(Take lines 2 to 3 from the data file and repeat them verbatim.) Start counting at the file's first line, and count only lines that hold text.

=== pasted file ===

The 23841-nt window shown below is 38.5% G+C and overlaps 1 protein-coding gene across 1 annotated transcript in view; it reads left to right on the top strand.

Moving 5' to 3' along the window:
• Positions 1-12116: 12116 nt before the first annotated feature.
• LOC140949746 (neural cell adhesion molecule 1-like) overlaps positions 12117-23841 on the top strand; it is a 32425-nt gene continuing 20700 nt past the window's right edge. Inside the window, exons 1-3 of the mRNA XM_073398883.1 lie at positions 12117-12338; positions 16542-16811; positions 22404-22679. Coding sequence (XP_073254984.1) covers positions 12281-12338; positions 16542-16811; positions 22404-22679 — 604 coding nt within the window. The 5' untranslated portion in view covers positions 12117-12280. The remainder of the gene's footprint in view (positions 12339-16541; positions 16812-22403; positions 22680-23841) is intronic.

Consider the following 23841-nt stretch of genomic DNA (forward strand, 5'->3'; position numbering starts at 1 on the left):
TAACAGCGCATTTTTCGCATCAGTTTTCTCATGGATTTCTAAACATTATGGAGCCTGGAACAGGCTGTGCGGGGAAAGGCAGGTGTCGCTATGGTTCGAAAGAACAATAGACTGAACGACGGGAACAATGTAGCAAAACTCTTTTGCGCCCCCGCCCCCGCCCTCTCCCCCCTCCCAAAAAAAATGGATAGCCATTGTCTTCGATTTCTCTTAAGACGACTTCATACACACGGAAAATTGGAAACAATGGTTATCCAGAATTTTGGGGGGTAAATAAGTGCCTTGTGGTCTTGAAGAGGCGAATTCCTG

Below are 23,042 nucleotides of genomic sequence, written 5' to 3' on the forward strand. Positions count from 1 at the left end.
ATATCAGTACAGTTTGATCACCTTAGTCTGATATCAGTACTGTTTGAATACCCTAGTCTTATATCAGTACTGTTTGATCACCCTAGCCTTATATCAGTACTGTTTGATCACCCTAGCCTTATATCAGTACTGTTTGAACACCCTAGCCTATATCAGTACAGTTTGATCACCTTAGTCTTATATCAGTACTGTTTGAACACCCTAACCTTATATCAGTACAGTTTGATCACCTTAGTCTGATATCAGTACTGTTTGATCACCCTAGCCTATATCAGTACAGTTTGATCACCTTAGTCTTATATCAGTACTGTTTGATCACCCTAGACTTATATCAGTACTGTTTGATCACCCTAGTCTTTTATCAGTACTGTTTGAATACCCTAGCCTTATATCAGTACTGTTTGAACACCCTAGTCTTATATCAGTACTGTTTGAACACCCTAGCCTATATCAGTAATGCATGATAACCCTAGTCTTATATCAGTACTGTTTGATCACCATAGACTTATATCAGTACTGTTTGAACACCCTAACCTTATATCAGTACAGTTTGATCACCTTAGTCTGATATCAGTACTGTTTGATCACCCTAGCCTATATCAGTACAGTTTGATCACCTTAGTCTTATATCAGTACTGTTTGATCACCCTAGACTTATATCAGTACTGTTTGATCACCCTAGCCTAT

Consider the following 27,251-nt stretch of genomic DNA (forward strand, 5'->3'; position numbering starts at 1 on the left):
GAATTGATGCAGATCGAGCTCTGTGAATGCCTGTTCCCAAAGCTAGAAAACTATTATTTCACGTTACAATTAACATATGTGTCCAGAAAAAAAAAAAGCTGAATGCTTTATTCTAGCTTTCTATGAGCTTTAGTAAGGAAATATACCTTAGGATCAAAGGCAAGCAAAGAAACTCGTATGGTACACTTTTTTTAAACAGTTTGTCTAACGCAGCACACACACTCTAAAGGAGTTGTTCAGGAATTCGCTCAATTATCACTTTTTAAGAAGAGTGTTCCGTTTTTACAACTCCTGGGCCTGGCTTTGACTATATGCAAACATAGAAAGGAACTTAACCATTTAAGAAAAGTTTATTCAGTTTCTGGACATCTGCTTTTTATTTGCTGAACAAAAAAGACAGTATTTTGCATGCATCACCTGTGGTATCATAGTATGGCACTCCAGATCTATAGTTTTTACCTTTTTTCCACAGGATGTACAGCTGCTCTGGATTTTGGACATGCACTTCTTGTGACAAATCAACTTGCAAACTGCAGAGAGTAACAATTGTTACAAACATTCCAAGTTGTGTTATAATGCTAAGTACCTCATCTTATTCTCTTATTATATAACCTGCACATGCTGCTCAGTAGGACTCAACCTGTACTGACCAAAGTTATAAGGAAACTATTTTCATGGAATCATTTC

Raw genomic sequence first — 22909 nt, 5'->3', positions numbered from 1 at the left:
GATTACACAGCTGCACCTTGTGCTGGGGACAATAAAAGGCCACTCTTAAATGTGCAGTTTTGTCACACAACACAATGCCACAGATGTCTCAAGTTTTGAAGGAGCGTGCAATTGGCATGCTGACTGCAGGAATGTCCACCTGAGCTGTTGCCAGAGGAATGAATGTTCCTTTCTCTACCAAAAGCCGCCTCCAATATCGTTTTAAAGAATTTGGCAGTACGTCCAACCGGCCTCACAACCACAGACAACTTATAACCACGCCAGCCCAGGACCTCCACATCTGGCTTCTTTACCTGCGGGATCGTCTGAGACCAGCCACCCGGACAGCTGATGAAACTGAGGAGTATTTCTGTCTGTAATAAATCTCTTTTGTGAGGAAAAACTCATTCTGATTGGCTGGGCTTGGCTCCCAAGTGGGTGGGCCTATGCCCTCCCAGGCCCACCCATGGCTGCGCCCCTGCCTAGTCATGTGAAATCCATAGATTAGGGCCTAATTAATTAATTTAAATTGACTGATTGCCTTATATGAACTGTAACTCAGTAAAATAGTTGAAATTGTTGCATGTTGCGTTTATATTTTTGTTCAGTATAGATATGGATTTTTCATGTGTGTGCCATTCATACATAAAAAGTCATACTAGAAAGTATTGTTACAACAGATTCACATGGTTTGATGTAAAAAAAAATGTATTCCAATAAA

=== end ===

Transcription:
Moving 5' to 3' along the window:
• Positions 1-12116: 12116 nt before the first annotated feature.